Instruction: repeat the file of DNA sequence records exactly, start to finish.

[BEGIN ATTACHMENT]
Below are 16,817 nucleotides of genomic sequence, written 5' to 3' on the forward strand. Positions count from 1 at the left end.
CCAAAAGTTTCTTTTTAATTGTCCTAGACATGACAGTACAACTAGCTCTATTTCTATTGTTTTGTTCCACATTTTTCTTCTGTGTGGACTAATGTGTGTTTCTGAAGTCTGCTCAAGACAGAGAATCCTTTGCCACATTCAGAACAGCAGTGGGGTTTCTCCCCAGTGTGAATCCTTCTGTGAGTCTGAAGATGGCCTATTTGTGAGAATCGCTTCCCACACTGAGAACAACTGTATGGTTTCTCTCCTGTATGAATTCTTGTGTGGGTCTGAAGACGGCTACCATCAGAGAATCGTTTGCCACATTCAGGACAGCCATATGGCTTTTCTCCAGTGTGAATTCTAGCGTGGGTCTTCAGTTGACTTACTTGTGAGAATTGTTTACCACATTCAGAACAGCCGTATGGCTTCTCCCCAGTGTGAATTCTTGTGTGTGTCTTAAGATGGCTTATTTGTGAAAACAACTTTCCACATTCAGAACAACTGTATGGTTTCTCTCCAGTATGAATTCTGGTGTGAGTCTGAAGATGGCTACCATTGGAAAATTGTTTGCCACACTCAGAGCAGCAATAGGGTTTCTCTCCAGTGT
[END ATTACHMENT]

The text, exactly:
Below are 16,817 nucleotides of genomic sequence, written 5' to 3' on the forward strand. Positions count from 1 at the left end.
CCAAAAGTTTCTTTTTAATTGTCCTAGACATGACAGTACAACTAGCTCTATTTCTATTGTTTTGTTCCACATTTTTCTTCTGTGTGGACTAATGTGTGTTTCTGAAGTCTGCTCAAGACAGAGAATCCTTTGCCACATTCAGAACAGCAGTGGGGTTTCTCCCCAGTGTGAATCCTTCTGTGAGTCTGAAGATGGCCTATTTGTGAGAATCGCTTCCCACACTGAGAACAACTGTATGGTTTCTCTCCTGTATGAATTCTTGTGTGGGTCTGAAGACGGCTACCATCAGAGAATCGTTTGCCACATTCAGGACAGCCATATGGCTTTTCTCCAGTGTGAATTCTAGCGTGGGTCTTCAGTTGACTTACTTGTGAGAATTGTTTACCACATTCAGAACAGCCGTATGGCTTCTCCCCAGTGTGAATTCTTGTGTGTGTCTTAAGATGGCTTATTTGTGAAAACAACTTTCCACATTCAGAACAACTGTATGGTTTCTCTCCAGTATGAATTCTGGTGTGAGTCTGAAGATGGCTACCATTGGAAAATTGTTTGCCACACTCAGAGCAGCAATAGGGTTTCTCTCCAGTGT